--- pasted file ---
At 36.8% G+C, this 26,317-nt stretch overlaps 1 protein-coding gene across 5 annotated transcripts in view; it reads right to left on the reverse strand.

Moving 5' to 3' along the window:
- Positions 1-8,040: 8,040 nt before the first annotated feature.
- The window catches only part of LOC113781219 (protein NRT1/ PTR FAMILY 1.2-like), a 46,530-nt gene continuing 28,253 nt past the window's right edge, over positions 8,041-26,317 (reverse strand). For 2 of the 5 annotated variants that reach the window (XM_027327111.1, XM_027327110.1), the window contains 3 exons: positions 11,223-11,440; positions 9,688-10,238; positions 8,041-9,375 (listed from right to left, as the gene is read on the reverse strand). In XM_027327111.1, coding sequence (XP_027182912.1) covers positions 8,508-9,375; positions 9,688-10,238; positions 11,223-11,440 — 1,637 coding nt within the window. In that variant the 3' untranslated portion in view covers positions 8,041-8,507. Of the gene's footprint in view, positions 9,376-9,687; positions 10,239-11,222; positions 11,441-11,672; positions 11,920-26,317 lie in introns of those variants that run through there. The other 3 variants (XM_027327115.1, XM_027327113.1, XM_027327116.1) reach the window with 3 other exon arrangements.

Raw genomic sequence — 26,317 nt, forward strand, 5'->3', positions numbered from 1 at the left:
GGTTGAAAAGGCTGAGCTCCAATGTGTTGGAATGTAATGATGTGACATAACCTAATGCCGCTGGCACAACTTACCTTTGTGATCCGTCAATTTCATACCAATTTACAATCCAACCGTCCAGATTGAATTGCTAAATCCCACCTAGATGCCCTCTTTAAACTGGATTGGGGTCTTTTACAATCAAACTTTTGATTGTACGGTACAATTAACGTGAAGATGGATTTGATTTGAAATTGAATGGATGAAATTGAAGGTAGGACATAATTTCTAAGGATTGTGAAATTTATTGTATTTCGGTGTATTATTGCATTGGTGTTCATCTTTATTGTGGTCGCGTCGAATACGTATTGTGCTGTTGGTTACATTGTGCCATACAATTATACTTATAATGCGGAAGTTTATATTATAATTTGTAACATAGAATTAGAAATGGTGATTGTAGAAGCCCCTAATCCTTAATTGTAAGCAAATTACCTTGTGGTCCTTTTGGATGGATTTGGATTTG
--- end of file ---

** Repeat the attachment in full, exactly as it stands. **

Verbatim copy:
At 36.8% G+C, this 26,317-nt stretch overlaps 1 protein-coding gene across 5 annotated transcripts in view; it reads right to left on the reverse strand.

Moving 5' to 3' along the window:
- Positions 1-8,040: 8,040 nt before the first annotated feature.
- The window catches only part of LOC113781219 (protein NRT1/ PTR FAMILY 1.2-like), a 46,530-nt gene continuing 28,253 nt past the window's right edge, over positions 8,041-26,317 (reverse strand). For 2 of the 5 annotated variants that reach the window (XM_027327111.1, XM_027327110.1), the window contains 3 exons: positions 11,223-11,440; positions 9,688-10,238; positions 8,041-9,375 (listed from right to left, as the gene is read on the reverse strand). In XM_027327111.1, coding sequence (XP_027182912.1) covers positions 8,508-9,375; positions 9,688-10,238; positions 11,223-11,440 — 1,637 coding nt within the window. In that variant the 3' untranslated portion in view covers positions 8,041-8,507. Of the gene's footprint in view, positions 9,376-9,687; positions 10,239-11,222; positions 11,441-11,672; positions 11,920-26,317 lie in introns of those variants that run through there. The other 3 variants (XM_027327115.1, XM_027327113.1, XM_027327116.1) reach the window with 3 other exon arrangements.

Raw genomic sequence — 26,317 nt, forward strand, 5'->3', positions numbered from 1 at the left:
GGTTGAAAAGGCTGAGCTCCAATGTGTTGGAATGTAATGATGTGACATAACCTAATGCCGCTGGCACAACTTACCTTTGTGATCCGTCAATTTCATACCAATTTACAATCCAACCGTCCAGATTGAATTGCTAAATCCCACCTAGATGCCCTCTTTAAACTGGATTGGGGTCTTTTACAATCAAACTTTTGATTGTACGGTACAATTAACGTGAAGATGGATTTGATTTGAAATTGAATGGATGAAATTGAAGGTAGGACATAATTTCTAAGGATTGTGAAATTTATTGTATTTCGGTGTATTATTGCATTGGTGTTCATCTTTATTGTGGTCGCGTCGAATACGTATTGTGCTGTTGGTTACATTGTGCCATACAATTATACTTATAATGCGGAAGTTTATATTATAATTTGTAACATAGAATTAGAAATGGTGATTGTAGAAGCCCCTAATCCTTAATTGTAAGCAAATTACCTTGTGGTCCTTTTGGATGGATTTGGATTTG